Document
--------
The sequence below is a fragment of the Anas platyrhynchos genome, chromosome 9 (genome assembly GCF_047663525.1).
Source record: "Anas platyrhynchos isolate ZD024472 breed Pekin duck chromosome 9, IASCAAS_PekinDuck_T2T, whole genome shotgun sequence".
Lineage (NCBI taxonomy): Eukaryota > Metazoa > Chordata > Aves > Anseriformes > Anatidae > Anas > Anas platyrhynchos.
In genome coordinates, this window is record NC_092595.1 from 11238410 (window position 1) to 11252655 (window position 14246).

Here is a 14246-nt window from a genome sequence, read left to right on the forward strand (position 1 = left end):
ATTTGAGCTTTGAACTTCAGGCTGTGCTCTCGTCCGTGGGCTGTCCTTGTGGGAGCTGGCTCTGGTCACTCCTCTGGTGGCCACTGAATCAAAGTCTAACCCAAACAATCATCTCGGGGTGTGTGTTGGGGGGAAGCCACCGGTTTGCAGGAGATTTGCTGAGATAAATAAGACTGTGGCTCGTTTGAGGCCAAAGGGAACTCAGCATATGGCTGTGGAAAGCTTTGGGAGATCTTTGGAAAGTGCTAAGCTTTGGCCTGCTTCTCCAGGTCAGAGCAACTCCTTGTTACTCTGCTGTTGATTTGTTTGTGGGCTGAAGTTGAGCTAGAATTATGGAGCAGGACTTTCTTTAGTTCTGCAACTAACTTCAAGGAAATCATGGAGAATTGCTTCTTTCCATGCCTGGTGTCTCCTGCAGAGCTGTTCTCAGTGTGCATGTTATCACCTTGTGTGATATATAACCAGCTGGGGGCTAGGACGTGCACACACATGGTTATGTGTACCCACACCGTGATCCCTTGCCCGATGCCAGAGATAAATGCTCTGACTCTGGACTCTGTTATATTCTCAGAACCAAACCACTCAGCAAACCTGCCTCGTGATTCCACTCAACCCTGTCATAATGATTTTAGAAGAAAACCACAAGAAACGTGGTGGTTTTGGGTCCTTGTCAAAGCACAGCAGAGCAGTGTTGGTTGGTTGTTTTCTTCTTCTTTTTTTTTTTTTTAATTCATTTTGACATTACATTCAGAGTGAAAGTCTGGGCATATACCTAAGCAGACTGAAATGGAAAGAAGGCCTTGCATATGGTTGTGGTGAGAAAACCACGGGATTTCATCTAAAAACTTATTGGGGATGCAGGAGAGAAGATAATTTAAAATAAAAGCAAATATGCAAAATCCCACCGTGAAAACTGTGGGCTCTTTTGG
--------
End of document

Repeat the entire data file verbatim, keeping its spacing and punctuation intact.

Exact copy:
The sequence below is a fragment of the Anas platyrhynchos genome, chromosome 9 (genome assembly GCF_047663525.1).
Source record: "Anas platyrhynchos isolate ZD024472 breed Pekin duck chromosome 9, IASCAAS_PekinDuck_T2T, whole genome shotgun sequence".
Lineage (NCBI taxonomy): Eukaryota > Metazoa > Chordata > Aves > Anseriformes > Anatidae > Anas > Anas platyrhynchos.
In genome coordinates, this window is record NC_092595.1 from 11238410 (window position 1) to 11252655 (window position 14246).

Here is a 14246-nt window from a genome sequence, read left to right on the forward strand (position 1 = left end):
ATTTGAGCTTTGAACTTCAGGCTGTGCTCTCGTCCGTGGGCTGTCCTTGTGGGAGCTGGCTCTGGTCACTCCTCTGGTGGCCACTGAATCAAAGTCTAACCCAAACAATCATCTCGGGGTGTGTGTTGGGGGGAAGCCACCGGTTTGCAGGAGATTTGCTGAGATAAATAAGACTGTGGCTCGTTTGAGGCCAAAGGGAACTCAGCATATGGCTGTGGAAAGCTTTGGGAGATCTTTGGAAAGTGCTAAGCTTTGGCCTGCTTCTCCAGGTCAGAGCAACTCCTTGTTACTCTGCTGTTGATTTGTTTGTGGGCTGAAGTTGAGCTAGAATTATGGAGCAGGACTTTCTTTAGTTCTGCAACTAACTTCAAGGAAATCATGGAGAATTGCTTCTTTCCATGCCTGGTGTCTCCTGCAGAGCTGTTCTCAGTGTGCATGTTATCACCTTGTGTGATATATAACCAGCTGGGGGCTAGGACGTGCACACACATGGTTATGTGTACCCACACCGTGATCCCTTGCCCGATGCCAGAGATAAATGCTCTGACTCTGGACTCTGTTATATTCTCAGAACCAAACCACTCAGCAAACCTGCCTCGTGATTCCACTCAACCCTGTCATAATGATTTTAGAAGAAAACCACAAGAAACGTGGTGGTTTTGGGTCCTTGTCAAAGCACAGCAGAGCAGTGTTGGTTGGTTGTTTTCTTCTTCTTTTTTTTTTTTTTAATTCATTTTGACATTACATTCAGAGTGAAAGTCTGGGCATATACCTAAGCAGACTGAAATGGAAAGAAGGCCTTGCATATGGTTGTGGTGAGAAAACCACGGGATTTCATCTAAAAACTTATTGGGGATGCAGGAGAGAAGATAATTTAAAATAAAAGCAAATATGCAAAATCCCACCGTGAAAACTGTGGGCTCTTTTGG